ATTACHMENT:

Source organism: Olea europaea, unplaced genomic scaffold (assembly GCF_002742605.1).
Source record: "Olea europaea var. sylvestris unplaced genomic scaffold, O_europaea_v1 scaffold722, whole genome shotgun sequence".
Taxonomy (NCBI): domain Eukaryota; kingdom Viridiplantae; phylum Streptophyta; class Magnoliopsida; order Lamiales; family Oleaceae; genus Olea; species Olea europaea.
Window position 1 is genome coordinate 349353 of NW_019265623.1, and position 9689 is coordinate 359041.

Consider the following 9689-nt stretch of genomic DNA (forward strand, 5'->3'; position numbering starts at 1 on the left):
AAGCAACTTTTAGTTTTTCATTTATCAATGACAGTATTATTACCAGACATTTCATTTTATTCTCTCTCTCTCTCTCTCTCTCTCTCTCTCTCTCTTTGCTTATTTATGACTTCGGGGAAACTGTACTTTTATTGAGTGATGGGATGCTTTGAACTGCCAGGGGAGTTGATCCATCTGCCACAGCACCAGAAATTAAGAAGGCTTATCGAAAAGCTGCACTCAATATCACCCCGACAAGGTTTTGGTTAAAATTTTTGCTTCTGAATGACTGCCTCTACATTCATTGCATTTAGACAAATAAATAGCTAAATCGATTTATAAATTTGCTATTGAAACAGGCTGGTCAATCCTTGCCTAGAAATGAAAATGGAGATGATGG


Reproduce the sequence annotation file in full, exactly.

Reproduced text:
Source organism: Olea europaea, unplaced genomic scaffold (assembly GCF_002742605.1).
Source record: "Olea europaea var. sylvestris unplaced genomic scaffold, O_europaea_v1 scaffold722, whole genome shotgun sequence".
Taxonomy (NCBI): domain Eukaryota; kingdom Viridiplantae; phylum Streptophyta; class Magnoliopsida; order Lamiales; family Oleaceae; genus Olea; species Olea europaea.
Window position 1 is genome coordinate 349353 of NW_019265623.1, and position 9689 is coordinate 359041.

Consider the following 9689-nt stretch of genomic DNA (forward strand, 5'->3'; position numbering starts at 1 on the left):
AAGCAACTTTTAGTTTTTCATTTATCAATGACAGTATTATTACCAGACATTTCATTTTATTCTCTCTCTCTCTCTCTCTCTCTCTCTCTCTCTCTTTGCTTATTTATGACTTCGGGGAAACTGTACTTTTATTGAGTGATGGGATGCTTTGAACTGCCAGGGGAGTTGATCCATCTGCCACAGCACCAGAAATTAAGAAGGCTTATCGAAAAGCTGCACTCAATATCACCCCGACAAGGTTTTGGTTAAAATTTTTGCTTCTGAATGACTGCCTCTACATTCATTGCATTTAGACAAATAAATAGCTAAATCGATTTATAAATTTGCTATTGAAACAGGCTGGTCAATCCTTGCCTAGAAATGAAAATGGAGATGATGG